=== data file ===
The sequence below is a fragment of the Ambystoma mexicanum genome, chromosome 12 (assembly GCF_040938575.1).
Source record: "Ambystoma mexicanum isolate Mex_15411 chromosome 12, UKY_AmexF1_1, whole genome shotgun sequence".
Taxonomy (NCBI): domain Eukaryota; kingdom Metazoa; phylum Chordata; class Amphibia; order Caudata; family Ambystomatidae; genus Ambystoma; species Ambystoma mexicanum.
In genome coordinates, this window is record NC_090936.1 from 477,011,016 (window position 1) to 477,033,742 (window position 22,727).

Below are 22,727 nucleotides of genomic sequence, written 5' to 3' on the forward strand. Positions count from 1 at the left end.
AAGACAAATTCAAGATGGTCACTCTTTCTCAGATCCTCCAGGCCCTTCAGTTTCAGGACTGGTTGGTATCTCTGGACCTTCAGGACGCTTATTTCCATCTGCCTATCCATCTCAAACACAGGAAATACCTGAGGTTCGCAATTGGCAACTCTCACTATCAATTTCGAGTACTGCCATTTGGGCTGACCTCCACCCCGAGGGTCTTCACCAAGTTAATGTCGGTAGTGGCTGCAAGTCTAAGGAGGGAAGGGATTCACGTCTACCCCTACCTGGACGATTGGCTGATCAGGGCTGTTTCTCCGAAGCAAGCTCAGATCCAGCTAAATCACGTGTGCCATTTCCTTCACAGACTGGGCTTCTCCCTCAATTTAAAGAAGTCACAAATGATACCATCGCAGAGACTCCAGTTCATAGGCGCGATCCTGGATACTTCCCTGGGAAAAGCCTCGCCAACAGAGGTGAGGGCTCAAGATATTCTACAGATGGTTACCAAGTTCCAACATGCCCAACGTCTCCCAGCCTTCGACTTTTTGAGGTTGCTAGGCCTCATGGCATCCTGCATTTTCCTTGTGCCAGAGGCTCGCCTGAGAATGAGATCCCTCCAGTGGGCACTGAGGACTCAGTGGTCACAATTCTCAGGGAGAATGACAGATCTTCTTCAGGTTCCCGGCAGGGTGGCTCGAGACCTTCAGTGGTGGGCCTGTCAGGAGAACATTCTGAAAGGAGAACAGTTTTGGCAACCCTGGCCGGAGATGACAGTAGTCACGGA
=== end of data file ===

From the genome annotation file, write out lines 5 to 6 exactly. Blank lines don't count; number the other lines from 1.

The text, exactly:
Below are 22,727 nucleotides of genomic sequence, written 5' to 3' on the forward strand. Positions count from 1 at the left end.
AAGACAAATTCAAGATGGTCACTCTTTCTCAGATCCTCCAGGCCCTTCAGTTTCAGGACTGGTTGGTATCTCTGGACCTTCAGGACGCTTATTTCCATCTGCCTATCCATCTCAAACACAGGAAATACCTGAGGTTCGCAATTGGCAACTCTCACTATCAATTTCGAGTACTGCCATTTGGGCTGACCTCCACCCCGAGGGTCTTCACCAAGTTAATGTCGGTAGTGGCTGCAAGTCTAAGGAGGGAAGGGATTCACGTCTACCCCTACCTGGACGATTGGCTGATCAGGGCTGTTTCTCCGAAGCAAGCTCAGATCCAGCTAAATCACGTGTGCCATTTCCTTCACAGACTGGGCTTCTCCCTCAATTTAAAGAAGTCACAAATGATACCATCGCAGAGACTCCAGTTCATAGGCGCGATCCTGGATACTTCCCTGGGAAAAGCCTCGCCAACAGAGGTGAGGGCTCAAGATATTCTACAGATGGTTACCAAGTTCCAACATGCCCAACGTCTCCCAGCCTTCGACTTTTTGAGGTTGCTAGGCCTCATGGCATCCTGCATTTTCCTTGTGCCAGAGGCTCGCCTGAGAATGAGATCCCTCCAGTGGGCACTGAGGACTCAGTGGTCACAATTCTCAGGGAGAATGACAGATCTTCTTCAGGTTCCCGGCAGGGTGGCTCGAGACCTTCAGTGGTGGGCCTGTCAGGAGAACATTCTGAAAGGAGAACAGTTTTGGCAACCCTGGCCGGAGATGACAGTAGTCACGGA